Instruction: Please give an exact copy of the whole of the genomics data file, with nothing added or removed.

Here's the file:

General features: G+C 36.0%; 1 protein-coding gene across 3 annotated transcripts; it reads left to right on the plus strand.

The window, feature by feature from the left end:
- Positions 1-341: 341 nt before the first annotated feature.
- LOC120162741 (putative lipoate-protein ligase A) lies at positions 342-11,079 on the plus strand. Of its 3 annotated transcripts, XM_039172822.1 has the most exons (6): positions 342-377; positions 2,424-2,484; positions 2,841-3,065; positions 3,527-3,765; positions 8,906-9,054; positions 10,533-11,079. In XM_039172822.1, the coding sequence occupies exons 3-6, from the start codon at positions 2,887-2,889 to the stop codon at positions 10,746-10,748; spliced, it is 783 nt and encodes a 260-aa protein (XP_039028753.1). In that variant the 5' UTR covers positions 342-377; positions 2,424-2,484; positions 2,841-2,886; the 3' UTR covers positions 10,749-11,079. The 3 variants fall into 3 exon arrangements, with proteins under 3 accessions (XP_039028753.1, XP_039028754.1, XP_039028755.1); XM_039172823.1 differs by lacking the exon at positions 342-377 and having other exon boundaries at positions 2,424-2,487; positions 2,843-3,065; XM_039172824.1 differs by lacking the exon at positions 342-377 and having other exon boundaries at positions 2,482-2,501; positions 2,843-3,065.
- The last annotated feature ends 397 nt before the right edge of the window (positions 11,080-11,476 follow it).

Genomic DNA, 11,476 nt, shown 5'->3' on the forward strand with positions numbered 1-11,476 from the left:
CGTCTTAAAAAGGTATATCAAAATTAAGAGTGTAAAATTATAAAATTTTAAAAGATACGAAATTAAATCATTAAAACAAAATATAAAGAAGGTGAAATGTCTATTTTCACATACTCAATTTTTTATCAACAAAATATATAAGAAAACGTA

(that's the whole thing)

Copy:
General features: G+C 36.0%; 1 protein-coding gene across 3 annotated transcripts; it reads left to right on the plus strand.

The window, feature by feature from the left end:
- Positions 1-341: 341 nt before the first annotated feature.
- LOC120162741 (putative lipoate-protein ligase A) lies at positions 342-11,079 on the plus strand. Of its 3 annotated transcripts, XM_039172822.1 has the most exons (6): positions 342-377; positions 2,424-2,484; positions 2,841-3,065; positions 3,527-3,765; positions 8,906-9,054; positions 10,533-11,079. In XM_039172822.1, the coding sequence occupies exons 3-6, from the start codon at positions 2,887-2,889 to the stop codon at positions 10,746-10,748; spliced, it is 783 nt and encodes a 260-aa protein (XP_039028753.1). In that variant the 5' UTR covers positions 342-377; positions 2,424-2,484; positions 2,841-2,886; the 3' UTR covers positions 10,749-11,079. The 3 variants fall into 3 exon arrangements, with proteins under 3 accessions (XP_039028753.1, XP_039028754.1, XP_039028755.1); XM_039172823.1 differs by lacking the exon at positions 342-377 and having other exon boundaries at positions 2,424-2,487; positions 2,843-3,065; XM_039172824.1 differs by lacking the exon at positions 342-377 and having other exon boundaries at positions 2,482-2,501; positions 2,843-3,065.
- The last annotated feature ends 397 nt before the right edge of the window (positions 11,080-11,476 follow it).

Genomic DNA, 11,476 nt, shown 5'->3' on the forward strand with positions numbered 1-11,476 from the left:
CGTCTTAAAAAGGTATATCAAAATTAAGAGTGTAAAATTATAAAATTTTAAAAGATACGAAATTAAATCATTAAAACAAAATATAAAGAAGGTGAAATGTCTATTTTCACATACTCAATTTTTTATCAACAAAATATATAAGAAAACGTA